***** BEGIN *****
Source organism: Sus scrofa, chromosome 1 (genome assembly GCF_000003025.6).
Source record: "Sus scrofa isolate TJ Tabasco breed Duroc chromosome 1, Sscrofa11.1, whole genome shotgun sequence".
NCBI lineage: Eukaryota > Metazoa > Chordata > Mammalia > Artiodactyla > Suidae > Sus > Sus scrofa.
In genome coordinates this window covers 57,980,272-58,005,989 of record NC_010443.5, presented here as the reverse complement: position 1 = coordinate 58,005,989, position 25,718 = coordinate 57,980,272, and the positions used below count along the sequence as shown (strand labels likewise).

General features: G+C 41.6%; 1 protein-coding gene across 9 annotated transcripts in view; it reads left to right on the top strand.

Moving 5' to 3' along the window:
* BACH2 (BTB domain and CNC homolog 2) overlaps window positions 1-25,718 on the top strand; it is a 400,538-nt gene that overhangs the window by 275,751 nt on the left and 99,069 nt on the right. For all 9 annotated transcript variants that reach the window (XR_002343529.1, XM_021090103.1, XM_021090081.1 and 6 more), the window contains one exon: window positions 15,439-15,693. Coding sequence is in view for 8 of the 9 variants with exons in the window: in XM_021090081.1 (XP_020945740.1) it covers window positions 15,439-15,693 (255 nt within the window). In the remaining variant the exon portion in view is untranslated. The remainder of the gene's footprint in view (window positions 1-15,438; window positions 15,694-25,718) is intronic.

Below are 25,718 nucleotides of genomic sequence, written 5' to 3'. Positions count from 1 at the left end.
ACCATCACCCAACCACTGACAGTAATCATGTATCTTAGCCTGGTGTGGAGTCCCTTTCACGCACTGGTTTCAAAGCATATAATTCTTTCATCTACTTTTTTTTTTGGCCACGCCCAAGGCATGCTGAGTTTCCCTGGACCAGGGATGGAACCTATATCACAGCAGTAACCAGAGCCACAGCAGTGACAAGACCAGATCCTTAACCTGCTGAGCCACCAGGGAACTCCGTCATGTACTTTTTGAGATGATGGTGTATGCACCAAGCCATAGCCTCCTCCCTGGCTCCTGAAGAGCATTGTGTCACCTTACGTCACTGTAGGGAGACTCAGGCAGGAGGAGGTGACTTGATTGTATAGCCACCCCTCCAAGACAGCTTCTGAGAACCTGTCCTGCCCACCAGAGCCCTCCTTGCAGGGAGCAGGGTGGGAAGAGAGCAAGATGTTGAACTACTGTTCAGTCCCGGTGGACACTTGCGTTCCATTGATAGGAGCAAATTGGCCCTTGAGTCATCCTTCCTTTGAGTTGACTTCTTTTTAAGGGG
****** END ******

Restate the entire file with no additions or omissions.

Source organism: Sus scrofa, chromosome 1 (genome assembly GCF_000003025.6).
Source record: "Sus scrofa isolate TJ Tabasco breed Duroc chromosome 1, Sscrofa11.1, whole genome shotgun sequence".
NCBI lineage: Eukaryota > Metazoa > Chordata > Mammalia > Artiodactyla > Suidae > Sus > Sus scrofa.
In genome coordinates this window covers 57,980,272-58,005,989 of record NC_010443.5, presented here as the reverse complement: position 1 = coordinate 58,005,989, position 25,718 = coordinate 57,980,272, and the positions used below count along the sequence as shown (strand labels likewise).

General features: G+C 41.6%; 1 protein-coding gene across 9 annotated transcripts in view; it reads left to right on the top strand.

Moving 5' to 3' along the window:
* BACH2 (BTB domain and CNC homolog 2) overlaps window positions 1-25,718 on the top strand; it is a 400,538-nt gene that overhangs the window by 275,751 nt on the left and 99,069 nt on the right. For all 9 annotated transcript variants that reach the window (XR_002343529.1, XM_021090103.1, XM_021090081.1 and 6 more), the window contains one exon: window positions 15,439-15,693. Coding sequence is in view for 8 of the 9 variants with exons in the window: in XM_021090081.1 (XP_020945740.1) it covers window positions 15,439-15,693 (255 nt within the window). In the remaining variant the exon portion in view is untranslated. The remainder of the gene's footprint in view (window positions 1-15,438; window positions 15,694-25,718) is intronic.

Below are 25,718 nucleotides of genomic sequence, written 5' to 3'. Positions count from 1 at the left end.
ACCATCACCCAACCACTGACAGTAATCATGTATCTTAGCCTGGTGTGGAGTCCCTTTCACGCACTGGTTTCAAAGCATATAATTCTTTCATCTACTTTTTTTTTTGGCCACGCCCAAGGCATGCTGAGTTTCCCTGGACCAGGGATGGAACCTATATCACAGCAGTAACCAGAGCCACAGCAGTGACAAGACCAGATCCTTAACCTGCTGAGCCACCAGGGAACTCCGTCATGTACTTTTTGAGATGATGGTGTATGCACCAAGCCATAGCCTCCTCCCTGGCTCCTGAAGAGCATTGTGTCACCTTACGTCACTGTAGGGAGACTCAGGCAGGAGGAGGTGACTTGATTGTATAGCCACCCCTCCAAGACAGCTTCTGAGAACCTGTCCTGCCCACCAGAGCCCTCCTTGCAGGGAGCAGGGTGGGAAGAGAGCAAGATGTTGAACTACTGTTCAGTCCCGGTGGACACTTGCGTTCCATTGATAGGAGCAAATTGGCCCTTGAGTCATCCTTCCTTTGAGTTGACTTCTTTTTAAGGGG